Many vegans rely on soy products to meet their nutritional needs. Whether they use these products as transition foods to replace animal products or whether they just enjoy these products in their own right, not everyone wants to consume soy.
For reasons both good and bad, lots of people these days are avoiding all soy products. Can those people go vegan? Is it possible to be both soy-free and vegan?
The answer is yes. The UK Vegan Society even lists soy-free foods on their website (see here). Here are some options for soy-free vegan foods:
1. For protein and iron, consider other legumes. Instead of soy beans (and the products made from them: tofu, tempeh, soy milk, etc), enjoy bean and rice burritos, split pea soup, hummus sandwiches, falafels, 3-bean salads, lentil burgers, and more. Beans are cheap and widely available. Just find a few bean recipes you like and enjoy!
2. Another option for protein are nuts and seeds. Maybe a peanut-butter and jelly sandwich suits you? Or perhaps a bowl of chocolate almond ice cream? Cashews, brazil nuts, and sunflower seeds along with some raisons or chocolate chips can make for a tasty protein-rich trail mix. Quinoa is a seed that’s also a “complete protein” like soy. Cook it up like rice or oatmeal and enjoy at any time of day.
3. For milky, creamy things, people who eat soy will use soy milk or tofu. But if you’re soy-free or just want to eat less soy, then you can use these alternatives: almonds, cashews, white beans, coconuts. For example, instead of soy milk, try almond milk. Instead of soy ice cream, try coconut milk ice cream. Instead of soy cheese, try cashew cheese. Instead of soy milk for soups and creamy foods, try pureed white beans. There are lots of options. Just explore vegan cookbooks, vegan blogs, and the grocery store. Many grocery stores now carry almond milk, for example.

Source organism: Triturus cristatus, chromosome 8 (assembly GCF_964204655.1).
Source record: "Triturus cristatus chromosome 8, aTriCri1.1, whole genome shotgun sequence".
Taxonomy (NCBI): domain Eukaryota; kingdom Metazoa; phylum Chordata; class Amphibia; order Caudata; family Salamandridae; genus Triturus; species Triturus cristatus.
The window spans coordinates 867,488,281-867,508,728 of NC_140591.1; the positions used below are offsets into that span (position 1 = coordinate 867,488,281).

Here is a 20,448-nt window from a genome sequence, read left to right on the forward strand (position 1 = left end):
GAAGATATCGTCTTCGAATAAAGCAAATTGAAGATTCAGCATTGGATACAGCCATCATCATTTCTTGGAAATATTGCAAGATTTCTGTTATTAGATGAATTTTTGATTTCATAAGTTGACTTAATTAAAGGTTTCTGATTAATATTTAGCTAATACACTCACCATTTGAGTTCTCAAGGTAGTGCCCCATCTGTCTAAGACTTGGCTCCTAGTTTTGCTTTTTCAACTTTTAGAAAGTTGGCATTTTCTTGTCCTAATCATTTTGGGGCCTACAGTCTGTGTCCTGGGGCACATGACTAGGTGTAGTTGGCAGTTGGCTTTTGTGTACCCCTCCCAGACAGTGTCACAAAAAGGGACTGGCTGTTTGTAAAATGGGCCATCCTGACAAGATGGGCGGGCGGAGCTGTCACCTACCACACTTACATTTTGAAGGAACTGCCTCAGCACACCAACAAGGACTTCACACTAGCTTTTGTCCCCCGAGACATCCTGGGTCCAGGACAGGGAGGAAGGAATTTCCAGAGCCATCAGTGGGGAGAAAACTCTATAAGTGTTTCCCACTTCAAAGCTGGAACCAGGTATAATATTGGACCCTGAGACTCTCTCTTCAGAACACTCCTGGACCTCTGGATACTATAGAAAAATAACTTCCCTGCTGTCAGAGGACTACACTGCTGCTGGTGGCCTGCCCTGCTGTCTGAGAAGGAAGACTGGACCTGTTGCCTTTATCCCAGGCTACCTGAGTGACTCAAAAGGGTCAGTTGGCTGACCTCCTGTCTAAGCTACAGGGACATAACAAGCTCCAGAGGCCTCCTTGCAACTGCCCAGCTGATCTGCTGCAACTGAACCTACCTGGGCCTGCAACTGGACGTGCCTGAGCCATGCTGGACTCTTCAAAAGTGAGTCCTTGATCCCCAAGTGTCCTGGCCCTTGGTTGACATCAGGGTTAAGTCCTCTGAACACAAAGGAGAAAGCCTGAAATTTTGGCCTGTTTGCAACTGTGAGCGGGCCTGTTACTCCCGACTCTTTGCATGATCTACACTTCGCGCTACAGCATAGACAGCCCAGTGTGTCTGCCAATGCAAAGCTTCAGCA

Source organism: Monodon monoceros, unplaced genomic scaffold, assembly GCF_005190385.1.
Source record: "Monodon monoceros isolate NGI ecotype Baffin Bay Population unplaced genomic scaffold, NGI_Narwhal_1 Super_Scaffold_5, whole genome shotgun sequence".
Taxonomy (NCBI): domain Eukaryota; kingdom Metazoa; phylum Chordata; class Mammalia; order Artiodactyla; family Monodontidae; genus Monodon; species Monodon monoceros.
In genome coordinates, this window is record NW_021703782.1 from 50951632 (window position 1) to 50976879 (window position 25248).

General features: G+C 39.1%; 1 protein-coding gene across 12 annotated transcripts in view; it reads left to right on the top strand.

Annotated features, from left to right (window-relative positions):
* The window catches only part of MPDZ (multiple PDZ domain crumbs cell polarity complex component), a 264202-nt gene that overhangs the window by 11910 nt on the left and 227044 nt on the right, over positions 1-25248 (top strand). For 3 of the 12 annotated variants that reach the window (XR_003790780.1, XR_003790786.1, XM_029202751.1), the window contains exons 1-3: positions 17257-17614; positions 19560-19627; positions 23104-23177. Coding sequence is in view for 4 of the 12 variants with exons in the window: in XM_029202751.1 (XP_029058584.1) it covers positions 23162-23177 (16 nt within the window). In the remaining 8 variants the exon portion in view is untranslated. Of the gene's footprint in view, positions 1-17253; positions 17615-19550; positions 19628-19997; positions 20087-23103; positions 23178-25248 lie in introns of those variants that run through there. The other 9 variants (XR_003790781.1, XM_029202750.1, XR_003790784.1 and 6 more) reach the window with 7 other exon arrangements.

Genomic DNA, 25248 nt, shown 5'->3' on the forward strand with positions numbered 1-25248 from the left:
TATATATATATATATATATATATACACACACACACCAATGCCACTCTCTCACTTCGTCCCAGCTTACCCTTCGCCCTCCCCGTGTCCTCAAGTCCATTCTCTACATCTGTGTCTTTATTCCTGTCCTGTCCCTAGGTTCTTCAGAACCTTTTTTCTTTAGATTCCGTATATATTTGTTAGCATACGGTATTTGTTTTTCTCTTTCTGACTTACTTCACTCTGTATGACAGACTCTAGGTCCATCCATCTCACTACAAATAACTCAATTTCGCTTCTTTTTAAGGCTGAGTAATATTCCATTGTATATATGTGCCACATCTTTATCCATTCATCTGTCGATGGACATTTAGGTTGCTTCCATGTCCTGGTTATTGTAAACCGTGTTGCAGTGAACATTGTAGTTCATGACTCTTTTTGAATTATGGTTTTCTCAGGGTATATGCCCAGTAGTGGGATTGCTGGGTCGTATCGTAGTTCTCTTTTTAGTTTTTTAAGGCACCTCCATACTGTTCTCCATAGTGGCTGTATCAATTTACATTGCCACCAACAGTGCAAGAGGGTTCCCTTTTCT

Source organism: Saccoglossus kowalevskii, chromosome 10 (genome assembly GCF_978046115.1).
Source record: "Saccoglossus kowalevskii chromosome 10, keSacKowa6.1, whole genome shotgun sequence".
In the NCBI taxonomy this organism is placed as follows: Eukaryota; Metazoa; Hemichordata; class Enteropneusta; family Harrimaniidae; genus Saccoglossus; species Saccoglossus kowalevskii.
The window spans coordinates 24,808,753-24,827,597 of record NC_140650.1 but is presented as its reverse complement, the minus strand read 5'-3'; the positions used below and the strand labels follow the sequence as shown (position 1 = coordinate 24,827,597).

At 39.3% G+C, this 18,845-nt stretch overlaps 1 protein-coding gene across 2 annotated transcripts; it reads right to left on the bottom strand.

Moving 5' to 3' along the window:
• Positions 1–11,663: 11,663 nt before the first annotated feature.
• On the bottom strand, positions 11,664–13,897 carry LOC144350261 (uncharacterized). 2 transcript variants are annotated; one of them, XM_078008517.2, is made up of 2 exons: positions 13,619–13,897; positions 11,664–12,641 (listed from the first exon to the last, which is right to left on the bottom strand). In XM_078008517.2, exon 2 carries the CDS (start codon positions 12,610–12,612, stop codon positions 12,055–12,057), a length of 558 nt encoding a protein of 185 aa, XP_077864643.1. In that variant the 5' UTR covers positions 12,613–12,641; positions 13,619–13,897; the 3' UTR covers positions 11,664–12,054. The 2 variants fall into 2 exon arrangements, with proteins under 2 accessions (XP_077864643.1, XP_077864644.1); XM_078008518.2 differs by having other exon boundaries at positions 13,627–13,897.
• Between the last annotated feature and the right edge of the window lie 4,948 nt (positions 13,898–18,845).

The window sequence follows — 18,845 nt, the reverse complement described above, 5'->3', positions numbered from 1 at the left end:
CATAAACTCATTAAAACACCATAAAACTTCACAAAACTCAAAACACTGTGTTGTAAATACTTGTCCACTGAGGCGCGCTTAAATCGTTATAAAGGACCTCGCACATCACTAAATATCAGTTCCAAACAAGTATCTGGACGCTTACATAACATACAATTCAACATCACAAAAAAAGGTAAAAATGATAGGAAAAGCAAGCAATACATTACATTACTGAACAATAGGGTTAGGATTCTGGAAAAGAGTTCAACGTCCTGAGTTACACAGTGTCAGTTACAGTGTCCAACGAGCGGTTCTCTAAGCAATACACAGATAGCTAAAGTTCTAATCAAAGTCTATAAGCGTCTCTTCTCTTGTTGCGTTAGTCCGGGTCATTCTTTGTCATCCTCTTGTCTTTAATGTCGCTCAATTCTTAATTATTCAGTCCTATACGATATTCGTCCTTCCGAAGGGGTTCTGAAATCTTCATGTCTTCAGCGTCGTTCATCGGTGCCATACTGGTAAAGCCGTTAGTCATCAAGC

4. For meaty texture, you have options: seitan, mushrooms, eggplants. So for all those foods like chili, burgers, gumbo, etc., try chewy vegetables like mushrooms or eggplants. And experiment! Find foods you like that don’t contain soy and that don’t cause unecessary suffering.
No matter what kind of vegan diet you choose, it’s wise to learn about vegan nutrition. Here are some resources for detailed info on vegan nutrition:
And remember, while a dietary change towards veganism is generally helpful in preventing or reversing some diseases (like diabetes, heart disease, and some cancers), dietary changes should be done in association with medical supervision. Moreover, if you choose a soy-free diet because you are sensitive to soy, you might also be sensitive to other foods, like peanuts. So it’s wise to investigate that possibility with an allergist and an elimination diet.